The Peter Principle of Training

The Peter Principle describes a competent employee who continued to be promoted until he reached a job he did not have the skills to perform, where he was stuck and ultimately failed.

By Paul Glover

Poor Peter. He was so misunderstood. His character and plight, known as the Peter Principle, describes a competent employee who continued to be promoted until he reached a job he did not have the skills to perform, where he was stuck and ultimately failed.

That concept was introduced more than 40 years ago, but even today, you may hear comments about employees being “Peter Principled,” and usually those comments are accompanied by a snide chuckle

Can you imagine what it must have felt like to be an employee like Peter? There he was, basking in the glow of being a top employee, maintaining high productivity, and contributing to his job and company. To recognize his good work, he gets promoted to supervisor. And suddenly, inexplicably, he begins a downward spiral.

What may have happened to Peter, as happens to countless other good employees, is that he was promoted to a job he did not have the skills to perform and was never taught the skills needed to succeed in the new position.

Stuck and Struggling

Chances are, when a formerly stellar employee struggles to handle new responsibilities, he won’t ask for help because to admit trouble implies that perhaps he should not have been promoted in the first place. So he tries to hold on, even though the struggle is obvious to everyone in the department. This tension affects productivity, creativity, and teamwork.

Eventually, within one year, 25 percent of these new supervisors return to their non-supervisory positions, tails tucked between their legs and convinced they don’t have what it takes to lead.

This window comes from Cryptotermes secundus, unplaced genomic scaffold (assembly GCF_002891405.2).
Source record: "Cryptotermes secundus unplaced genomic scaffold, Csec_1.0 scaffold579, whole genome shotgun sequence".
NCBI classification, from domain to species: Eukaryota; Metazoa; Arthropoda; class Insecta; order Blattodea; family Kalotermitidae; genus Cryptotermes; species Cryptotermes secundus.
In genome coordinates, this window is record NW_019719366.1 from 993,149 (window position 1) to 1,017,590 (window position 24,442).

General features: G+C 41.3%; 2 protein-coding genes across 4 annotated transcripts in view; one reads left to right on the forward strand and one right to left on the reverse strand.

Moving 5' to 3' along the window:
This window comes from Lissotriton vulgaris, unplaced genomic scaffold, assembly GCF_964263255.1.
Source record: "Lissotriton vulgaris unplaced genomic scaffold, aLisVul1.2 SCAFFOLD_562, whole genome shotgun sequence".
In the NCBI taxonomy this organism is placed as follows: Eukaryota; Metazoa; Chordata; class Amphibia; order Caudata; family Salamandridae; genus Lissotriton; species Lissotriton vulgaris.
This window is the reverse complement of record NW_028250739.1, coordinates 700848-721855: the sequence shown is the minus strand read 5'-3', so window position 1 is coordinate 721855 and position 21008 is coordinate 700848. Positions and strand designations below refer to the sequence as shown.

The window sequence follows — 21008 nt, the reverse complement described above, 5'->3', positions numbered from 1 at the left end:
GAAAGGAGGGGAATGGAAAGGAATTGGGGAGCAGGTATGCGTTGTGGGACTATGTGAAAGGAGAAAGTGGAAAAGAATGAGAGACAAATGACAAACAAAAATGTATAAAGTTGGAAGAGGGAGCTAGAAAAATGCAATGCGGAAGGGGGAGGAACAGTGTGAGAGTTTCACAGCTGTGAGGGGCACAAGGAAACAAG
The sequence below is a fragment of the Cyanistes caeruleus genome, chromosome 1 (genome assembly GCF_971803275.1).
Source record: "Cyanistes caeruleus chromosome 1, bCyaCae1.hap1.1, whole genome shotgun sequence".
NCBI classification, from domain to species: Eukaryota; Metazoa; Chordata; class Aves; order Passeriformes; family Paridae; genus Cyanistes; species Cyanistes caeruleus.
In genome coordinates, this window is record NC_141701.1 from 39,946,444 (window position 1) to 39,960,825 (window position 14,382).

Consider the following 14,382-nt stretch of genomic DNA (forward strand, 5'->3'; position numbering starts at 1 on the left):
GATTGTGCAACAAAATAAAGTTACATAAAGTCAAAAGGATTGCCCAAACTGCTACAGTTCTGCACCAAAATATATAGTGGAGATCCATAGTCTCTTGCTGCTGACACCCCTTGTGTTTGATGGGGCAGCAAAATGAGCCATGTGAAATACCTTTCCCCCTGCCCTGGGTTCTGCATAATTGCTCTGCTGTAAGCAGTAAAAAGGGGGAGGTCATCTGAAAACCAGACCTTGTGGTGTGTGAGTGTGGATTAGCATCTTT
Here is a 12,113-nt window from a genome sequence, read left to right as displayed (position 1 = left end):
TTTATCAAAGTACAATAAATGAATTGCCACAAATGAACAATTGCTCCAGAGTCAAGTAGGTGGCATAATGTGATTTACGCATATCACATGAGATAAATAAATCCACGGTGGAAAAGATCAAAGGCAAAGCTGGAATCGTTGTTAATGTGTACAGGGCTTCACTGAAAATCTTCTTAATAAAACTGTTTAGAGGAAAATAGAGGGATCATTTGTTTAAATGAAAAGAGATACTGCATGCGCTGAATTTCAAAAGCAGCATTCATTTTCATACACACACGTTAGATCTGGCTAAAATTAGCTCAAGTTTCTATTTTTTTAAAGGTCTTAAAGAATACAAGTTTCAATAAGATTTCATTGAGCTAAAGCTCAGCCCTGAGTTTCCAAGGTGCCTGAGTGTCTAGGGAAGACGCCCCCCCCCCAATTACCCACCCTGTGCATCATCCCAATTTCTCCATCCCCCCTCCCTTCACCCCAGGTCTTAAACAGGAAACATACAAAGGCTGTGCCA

Other supervisors may remain in their jobs. But without the training they need to be truly effective and motivating supervisors, they develop a command-and-control style of management unsuitable for today’s knowledge economy. These employees become stuck in their positions to the detriment of the organization.

When an employee is promoted to supervisor, the employee must learn how to manage others—ideally before the promotion. We call these skills “soft skills” because these are the skills that get things done. Leadership. Negotiating. Teambuilding. Communicating. Conflict management. We race to ensure a new superviso

supervisor knows the processes and procedures and simply assume he easily will pick up soft skills on his own. But too often, it just doesn’t happen, as these skills are not intuitive. They have to be taught, their value explained, and their process modeled.

Blocking Progress

Generations ago, having a Peter in your organization meant that a career path was blocked. Peter performed just well enough not to get fired, but no one could be promoted around him, and no one wanted to work in his department.

In today’s work environment, where we also are trying to do the best work with the most efficient workforce, we can’t have a Peter clogging the artery of a department while we wait for him to retire. We can’t afford to outwait his inept influence on an entire department.

Take a look around your department. Do you have a Peter employee? If so, could the right training and mentoring help develop the needed skills? Do you have a training program established for potential supervisors? If not, can you afford to lose other bright employees because you have neglected to give supervisors the tools they really need to succeed?

Paul Glover, a “recovering employment attorney,” is a business and executive coach with a national clientele. He is also the author of WorkQuake, 76 ways to thrive in the Knowledge Economy, and a blogger for His writing is featured in The Business Edge, Vistage,, and Food Manufacturing. Glover can be contacted at 630.913.6555 and Sign up for “Paul’s Point of the Day” or submit a question to “Ask Paul” at

Lorri Freifeld
Lorri Freifeld is the editor/publisher of Training magazine. She writes on a number of topics, including talent management, training technology, and leadership development. She spearheads two awards programs: the Training APEX Awards and Emerging Training Leaders. A writer/editor for the last 30 years, she has held editing positions at a variety of publications and holds a Master’s degree in journalism from New York University.